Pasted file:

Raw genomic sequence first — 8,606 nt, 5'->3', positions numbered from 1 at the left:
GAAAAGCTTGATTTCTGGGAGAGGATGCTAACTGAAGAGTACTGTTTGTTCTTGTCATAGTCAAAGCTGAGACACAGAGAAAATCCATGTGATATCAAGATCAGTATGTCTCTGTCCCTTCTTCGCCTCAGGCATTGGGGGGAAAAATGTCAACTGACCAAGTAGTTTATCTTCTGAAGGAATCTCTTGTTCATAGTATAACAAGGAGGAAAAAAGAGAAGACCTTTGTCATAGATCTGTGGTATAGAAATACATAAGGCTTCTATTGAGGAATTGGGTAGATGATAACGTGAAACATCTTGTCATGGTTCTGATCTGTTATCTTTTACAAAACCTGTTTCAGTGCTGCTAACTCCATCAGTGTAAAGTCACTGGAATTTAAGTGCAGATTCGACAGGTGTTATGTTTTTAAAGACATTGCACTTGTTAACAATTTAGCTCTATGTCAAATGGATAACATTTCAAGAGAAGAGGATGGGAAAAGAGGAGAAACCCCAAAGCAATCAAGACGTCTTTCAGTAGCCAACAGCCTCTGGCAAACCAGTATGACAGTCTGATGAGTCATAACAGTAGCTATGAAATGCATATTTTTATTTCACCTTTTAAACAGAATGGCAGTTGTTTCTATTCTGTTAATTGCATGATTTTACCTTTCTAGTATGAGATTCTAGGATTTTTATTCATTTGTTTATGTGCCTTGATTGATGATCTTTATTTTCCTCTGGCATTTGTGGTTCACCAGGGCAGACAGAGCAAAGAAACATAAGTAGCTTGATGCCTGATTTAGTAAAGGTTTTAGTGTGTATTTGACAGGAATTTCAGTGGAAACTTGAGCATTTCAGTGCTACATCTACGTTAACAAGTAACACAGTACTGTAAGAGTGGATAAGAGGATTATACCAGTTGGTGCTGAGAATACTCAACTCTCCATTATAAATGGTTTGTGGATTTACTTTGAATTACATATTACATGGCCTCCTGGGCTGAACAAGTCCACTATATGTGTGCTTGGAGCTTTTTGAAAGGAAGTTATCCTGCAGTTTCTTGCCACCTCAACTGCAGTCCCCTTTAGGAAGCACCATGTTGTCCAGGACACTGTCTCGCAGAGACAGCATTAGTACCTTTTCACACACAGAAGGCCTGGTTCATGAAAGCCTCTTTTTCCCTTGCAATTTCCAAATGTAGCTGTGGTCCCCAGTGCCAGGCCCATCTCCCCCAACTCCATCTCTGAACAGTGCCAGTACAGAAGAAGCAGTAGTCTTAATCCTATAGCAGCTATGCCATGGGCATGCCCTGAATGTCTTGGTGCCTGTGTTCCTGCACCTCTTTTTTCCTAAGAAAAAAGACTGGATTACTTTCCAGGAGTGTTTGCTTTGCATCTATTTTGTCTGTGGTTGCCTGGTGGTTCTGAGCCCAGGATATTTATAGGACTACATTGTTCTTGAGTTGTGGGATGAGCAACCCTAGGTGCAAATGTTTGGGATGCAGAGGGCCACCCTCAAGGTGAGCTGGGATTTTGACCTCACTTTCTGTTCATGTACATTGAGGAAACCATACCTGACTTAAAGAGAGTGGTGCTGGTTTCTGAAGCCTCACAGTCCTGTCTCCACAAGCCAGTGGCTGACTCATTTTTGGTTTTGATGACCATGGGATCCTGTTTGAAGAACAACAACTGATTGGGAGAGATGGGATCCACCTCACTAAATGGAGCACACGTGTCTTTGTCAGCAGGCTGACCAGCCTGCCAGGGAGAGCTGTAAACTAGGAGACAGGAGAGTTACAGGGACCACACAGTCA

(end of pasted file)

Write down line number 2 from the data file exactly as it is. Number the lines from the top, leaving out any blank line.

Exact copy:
GAAAAGCTTGATTTCTGGGAGAGGATGCTAACTGAAGAGTACTGTTTGTTCTTGTCATAGTCAAAGCTGAGACACAGAGAAAATCCATGTGATATCAAGATCAGTATGTCTCTGTCCCTTCTTCGCCTCAGGCATTGGGGGGAAAAATGTCAACTGACCAAGTAGTTTATCTTCTGAAGGAATCTCTTGTTCATAGTATAACAAGGAGGAAAAAAGAGAAGACCTTTGTCATAGATCTGTGGTATAGAAATACATAAGGCTTCTATTGAGGAATTGGGTAGATGATAACGTGAAACATCTTGTCATGGTTCTGATCTGTTATCTTTTACAAAACCTGTTTCAGTGCTGCTAACTCCATCAGTGTAAAGTCACTGGAATTTAAGTGCAGATTCGACAGGTGTTATGTTTTTAAAGACATTGCACTTGTTAACAATTTAGCTCTATGTCAAATGGATAACATTTCAAGAGAAGAGGATGGGAAAAGAGGAGAAACCCCAAAGCAATCAAGACGTCTTTCAGTAGCCAACAGCCTCTGGCAAACCAGTATGACAGTCTGATGAGTCATAACAGTAGCTATGAAATGCATATTTTTATTTCACCTTTTAAACAGAATGGCAGTTGTTTCTATTCTGTTAATTGCATGATTTTACCTTTCTAGTATGAGATTCTAGGATTTTTATTCATTTGTTTATGTGCCTTGATTGATGATCTTTATTTTCCTCTGGCATTTGTGGTTCACCAGGGCAGACAGAGCAAAGAAACATAAGTAGCTTGATGCCTGATTTAGTAAAGGTTTTAGTGTGTATTTGACAGGAATTTCAGTGGAAACTTGAGCATTTCAGTGCTACATCTACGTTAACAAGTAACACAGTACTGTAAGAGTGGATAAGAGGATTATACCAGTTGGTGCTGAGAATACTCAACTCTCCATTATAAATGGTTTGTGGATTTACTTTGAATTACATATTACATGGCCTCCTGGGCTGAACAAGTCCACTATATGTGTGCTTGGAGCTTTTTGAAAGGAAGTTATCCTGCAGTTTCTTGCCACCTCAACTGCAGTCCCCTTTAGGAAGCACCATGTTGTCCAGGACACTGTCTCGCAGAGACAGCATTAGTACCTTTTCACACACAGAAGGCCTGGTTCATGAAAGCCTCTTTTTCCCTTGCAATTTCCAAATGTAGCTGTGGTCCCCAGTGCCAGGCCCATCTCCCCCAACTCCATCTCTGAACAGTGCCAGTACAGAAGAAGCAGTAGTCTTAATCCTATAGCAGCTATGCCATGGGCATGCCCTGAATGTCTTGGTGCCTGTGTTCCTGCACCTCTTTTTTCCTAAGAAAAAAGACTGGATTACTTTCCAGGAGTGTTTGCTTTGCATCTATTTTGTCTGTGGTTGCCTGGTGGTTCTGAGCCCAGGATATTTATAGGACTACATTGTTCTTGAGTTGTGGGATGAGCAACCCTAGGTGCAAATGTTTGGGATGCAGAGGGCCACCCTCAAGGTGAGCTGGGATTTTGACCTCACTTTCTGTTCATGTACATTGAGGAAACCATACCTGACTTAAAGAGAGTGGTGCTGGTTTCTGAAGCCTCACAGTCCTGTCTCCACAAGCCAGTGGCTGACTCATTTTTGGTTTTGATGACCATGGGATCCTGTTTGAAGAACAACAACTGATTGGGAGAGATGGGATCCACCTCACTAAATGGAGCACACGTGTCTTTGTCAGCAGGCTGACCAGCCTGCCAGGGAGAGCTGTAAACTAGGAGACAGGAGAGTTACAGGGACCACACAGTCA